LUA Basics

Lua Basics

Flow Builder advanced actions are written in Lua, an easy-to-learn scripting language. The Lua documentation itself is at https://www.lua.org/docs.html, although it's not all that approachable. This intro should help you with enough to get going.

Printing

There are two ways to print in the Advanced Actions. The standard Lua print is good to know, and this will probably print to Flow Builder in future versions. Debug.print prints to the channel (WhatsApp, for instance.)

print("Hello World") -- regular print in Lua (not available in Flow Builder yet)
Debug.print("Hello world") -- send this message to a channel

Comments

Comments in Lua are a bit different from other programming languages, and start with a --

--this is a comment
print("hello") --this is another comment
-- the next line will not do anything because it is commented out
--print("world")

Variables

Lua has the usual types such as numbers and strings. The word local at the beginning is not strictly necessary but is recommended in order to help Flow Builder understand the program. An important data type is nil, which represents "no value".

local x = 10 --number
local name = "john doe" --string
local isAlive = false -- boolean
local a = nil --no value or invalid value

Operators

For numbers, math operators are as follows:

  • + addition
  • - minus
  • * multiply
  • / divide
  • ^ power
  • % modulus
-- examples
local a = 1
local b = 2
local c = a + b
print(c) -- 3

local d = b - a
print(d) -- 1

local x =  1 * 3 * 4 -- 12
print(x)

local y = (1+3) * 2 -- 8
print(y)

print(10/2) -- 5
print (2^2) -- 4
print(5%2) -- 1

print(-b) -- -2
ℹ️ local level = 1 level = level + 1 print(level) -- 2

String concatenation is with two dots (..).

-- concatenate strings
local phrase = "My name is "
local name = "John Doe"
print(phase .. name) -- My name is John Doe

-- strings and numbers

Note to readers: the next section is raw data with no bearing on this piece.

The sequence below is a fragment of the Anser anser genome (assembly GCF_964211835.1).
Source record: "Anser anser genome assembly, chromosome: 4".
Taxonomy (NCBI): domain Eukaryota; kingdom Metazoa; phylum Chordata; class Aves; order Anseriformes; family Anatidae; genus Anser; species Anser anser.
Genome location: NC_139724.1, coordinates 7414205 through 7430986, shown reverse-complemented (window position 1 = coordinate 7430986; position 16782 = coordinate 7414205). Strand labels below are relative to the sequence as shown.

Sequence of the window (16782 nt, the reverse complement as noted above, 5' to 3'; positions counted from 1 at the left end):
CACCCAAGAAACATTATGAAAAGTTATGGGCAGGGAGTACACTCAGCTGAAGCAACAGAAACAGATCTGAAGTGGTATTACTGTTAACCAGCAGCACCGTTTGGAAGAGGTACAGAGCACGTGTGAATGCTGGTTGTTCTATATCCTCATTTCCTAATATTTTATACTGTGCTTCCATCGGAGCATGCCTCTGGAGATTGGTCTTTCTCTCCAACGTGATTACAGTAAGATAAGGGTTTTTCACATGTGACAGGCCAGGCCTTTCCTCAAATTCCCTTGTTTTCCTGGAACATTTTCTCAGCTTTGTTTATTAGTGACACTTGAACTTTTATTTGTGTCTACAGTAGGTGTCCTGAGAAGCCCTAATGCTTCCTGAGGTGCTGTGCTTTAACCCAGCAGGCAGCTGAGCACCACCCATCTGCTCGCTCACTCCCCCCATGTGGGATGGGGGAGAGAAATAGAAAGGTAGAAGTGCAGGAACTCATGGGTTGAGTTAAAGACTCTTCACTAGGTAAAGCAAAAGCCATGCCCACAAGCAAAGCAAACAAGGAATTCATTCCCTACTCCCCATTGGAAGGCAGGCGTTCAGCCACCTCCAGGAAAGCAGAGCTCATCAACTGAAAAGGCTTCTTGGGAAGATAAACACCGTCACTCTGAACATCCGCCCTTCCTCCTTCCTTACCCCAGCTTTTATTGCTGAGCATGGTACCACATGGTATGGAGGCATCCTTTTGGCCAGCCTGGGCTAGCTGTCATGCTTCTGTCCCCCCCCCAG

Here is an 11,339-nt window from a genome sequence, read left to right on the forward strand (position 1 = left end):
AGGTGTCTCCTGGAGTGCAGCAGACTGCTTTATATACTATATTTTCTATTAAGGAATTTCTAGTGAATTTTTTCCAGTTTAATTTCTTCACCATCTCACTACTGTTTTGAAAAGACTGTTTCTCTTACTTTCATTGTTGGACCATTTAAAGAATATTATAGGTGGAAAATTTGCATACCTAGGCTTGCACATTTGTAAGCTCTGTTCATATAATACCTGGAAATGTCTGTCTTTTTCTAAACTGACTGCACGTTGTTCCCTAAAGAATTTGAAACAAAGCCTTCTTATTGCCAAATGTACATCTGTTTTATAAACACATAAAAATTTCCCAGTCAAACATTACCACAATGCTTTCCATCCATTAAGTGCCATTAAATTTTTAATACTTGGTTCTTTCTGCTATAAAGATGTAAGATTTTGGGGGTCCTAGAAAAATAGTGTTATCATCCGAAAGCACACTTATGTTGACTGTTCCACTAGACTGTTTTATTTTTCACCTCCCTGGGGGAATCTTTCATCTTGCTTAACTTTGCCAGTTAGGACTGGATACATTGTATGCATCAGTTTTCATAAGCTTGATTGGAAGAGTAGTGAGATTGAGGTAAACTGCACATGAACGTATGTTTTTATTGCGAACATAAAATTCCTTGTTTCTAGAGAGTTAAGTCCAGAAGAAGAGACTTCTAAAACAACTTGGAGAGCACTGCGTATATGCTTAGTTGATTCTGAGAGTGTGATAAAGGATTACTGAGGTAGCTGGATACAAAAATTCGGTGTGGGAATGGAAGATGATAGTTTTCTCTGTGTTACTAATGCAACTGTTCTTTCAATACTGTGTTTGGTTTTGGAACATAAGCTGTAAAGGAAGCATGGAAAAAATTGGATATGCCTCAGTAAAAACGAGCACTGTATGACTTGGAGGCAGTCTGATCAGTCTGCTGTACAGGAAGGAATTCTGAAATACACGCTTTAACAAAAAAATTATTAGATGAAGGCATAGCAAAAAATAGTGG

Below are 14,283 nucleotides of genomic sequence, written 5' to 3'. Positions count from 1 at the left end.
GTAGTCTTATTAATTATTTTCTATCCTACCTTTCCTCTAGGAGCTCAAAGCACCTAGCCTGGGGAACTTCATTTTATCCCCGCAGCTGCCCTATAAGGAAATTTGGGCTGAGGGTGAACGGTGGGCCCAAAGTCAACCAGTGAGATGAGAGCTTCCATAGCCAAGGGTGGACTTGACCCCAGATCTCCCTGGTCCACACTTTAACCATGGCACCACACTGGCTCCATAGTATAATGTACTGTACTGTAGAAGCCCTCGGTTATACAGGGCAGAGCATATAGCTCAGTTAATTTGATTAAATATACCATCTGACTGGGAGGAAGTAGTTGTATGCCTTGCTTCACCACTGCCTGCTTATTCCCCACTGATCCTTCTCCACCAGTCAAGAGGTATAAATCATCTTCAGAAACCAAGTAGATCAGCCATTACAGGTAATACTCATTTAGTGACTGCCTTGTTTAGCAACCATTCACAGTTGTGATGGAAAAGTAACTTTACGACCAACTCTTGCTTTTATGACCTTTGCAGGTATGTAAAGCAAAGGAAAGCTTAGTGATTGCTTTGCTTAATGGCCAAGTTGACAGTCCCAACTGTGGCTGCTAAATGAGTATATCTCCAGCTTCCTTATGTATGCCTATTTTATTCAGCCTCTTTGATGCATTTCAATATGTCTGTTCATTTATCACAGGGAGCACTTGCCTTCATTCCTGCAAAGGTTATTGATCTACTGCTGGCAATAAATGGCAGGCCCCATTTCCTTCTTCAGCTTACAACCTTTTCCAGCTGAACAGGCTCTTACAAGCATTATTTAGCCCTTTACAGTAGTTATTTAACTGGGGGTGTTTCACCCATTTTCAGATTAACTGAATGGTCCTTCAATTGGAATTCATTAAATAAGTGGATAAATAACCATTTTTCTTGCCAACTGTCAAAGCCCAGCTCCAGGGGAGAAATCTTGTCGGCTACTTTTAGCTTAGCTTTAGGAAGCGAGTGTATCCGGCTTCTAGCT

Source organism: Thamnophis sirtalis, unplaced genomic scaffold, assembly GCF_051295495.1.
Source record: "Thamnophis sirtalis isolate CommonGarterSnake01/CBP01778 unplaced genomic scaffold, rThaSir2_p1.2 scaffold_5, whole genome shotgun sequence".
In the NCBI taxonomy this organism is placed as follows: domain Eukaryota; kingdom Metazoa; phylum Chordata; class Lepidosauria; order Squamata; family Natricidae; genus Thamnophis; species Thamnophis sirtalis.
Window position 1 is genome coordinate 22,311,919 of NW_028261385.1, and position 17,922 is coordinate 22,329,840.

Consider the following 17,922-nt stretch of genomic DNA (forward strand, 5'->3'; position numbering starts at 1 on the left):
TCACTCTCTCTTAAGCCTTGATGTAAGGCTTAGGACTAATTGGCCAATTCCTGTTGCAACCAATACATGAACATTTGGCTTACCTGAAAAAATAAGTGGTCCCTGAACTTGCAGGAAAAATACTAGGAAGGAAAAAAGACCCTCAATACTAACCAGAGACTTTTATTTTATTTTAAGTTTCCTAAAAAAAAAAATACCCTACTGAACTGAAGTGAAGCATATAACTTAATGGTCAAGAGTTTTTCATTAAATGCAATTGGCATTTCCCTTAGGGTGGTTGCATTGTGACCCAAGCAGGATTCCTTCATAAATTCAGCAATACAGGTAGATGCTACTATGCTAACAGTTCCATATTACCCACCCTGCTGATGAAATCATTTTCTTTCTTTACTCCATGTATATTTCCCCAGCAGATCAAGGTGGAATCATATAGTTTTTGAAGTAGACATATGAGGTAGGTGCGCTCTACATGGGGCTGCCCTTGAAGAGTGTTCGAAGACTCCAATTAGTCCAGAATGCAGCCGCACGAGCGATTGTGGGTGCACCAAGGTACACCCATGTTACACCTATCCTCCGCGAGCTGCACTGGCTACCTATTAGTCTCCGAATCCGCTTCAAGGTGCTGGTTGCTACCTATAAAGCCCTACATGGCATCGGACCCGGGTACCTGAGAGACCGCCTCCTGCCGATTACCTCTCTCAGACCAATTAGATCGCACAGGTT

local age = 12
local name = "Billy"
print(name .. " is " .. age .. " years old") -- Billy is 12 years old

Booleans

Booleans are used for yes/no values.

local isAlive = true
print(isAlive) --true
isAlive = false
print(isAlive) --false

Conditional statements

A conditional statement is for splitting up the execution depending on a condition. A conditional statement looks at a condition (a block of text) between if and then, and executes the following block of text until the end word only if that condition is true. It's easier to see how it works by looking at an example.

--number comparisions
local age = 10
if age < 18 then
  print("over 18") --this will not be executed
end

--elseif and else
age = 20
if age > 18 then
  print("dog")
elseif age == 18 then
  print("cat")
else
  print("mouse")
end

Comparison operators

To see if two things (strings, numbers, etc.) are equal, you use ==. (Not =!) To if they are not equal, you use ~=.

  • == equality
  • < less than
  • > greater than
  • <= less than or equal to
  • >= greater than or equal to
  • ~= inequality

Combining statements

Statements can be combined by using and:

local x = 10
if x == 10 and x < 0 then --both are true
  print("dog")
elseif x == 100 or x < 0 then --1 or more are true
  print("cat")
end

Nested statements

You can have one if statement inside another if statement:

local x = 10
local isAlive = true
if x==10 then
  if isAlive == true then
    print("dog")
  else
    print("cat")
  end
end

Invert value

You can invert the logic of the match by using not:

local x = 10
if not x == 10 then
  print("here")
end

Functions

You can group your code into functions in Flow Builder. However, functions can at the moment only be used within the same action, and are not re-usable across the rest of the Flow. (This might change.)

function printTax(price)
  local tax = price * 0.21
  print("tax:" .. tax)
end

printTax(200)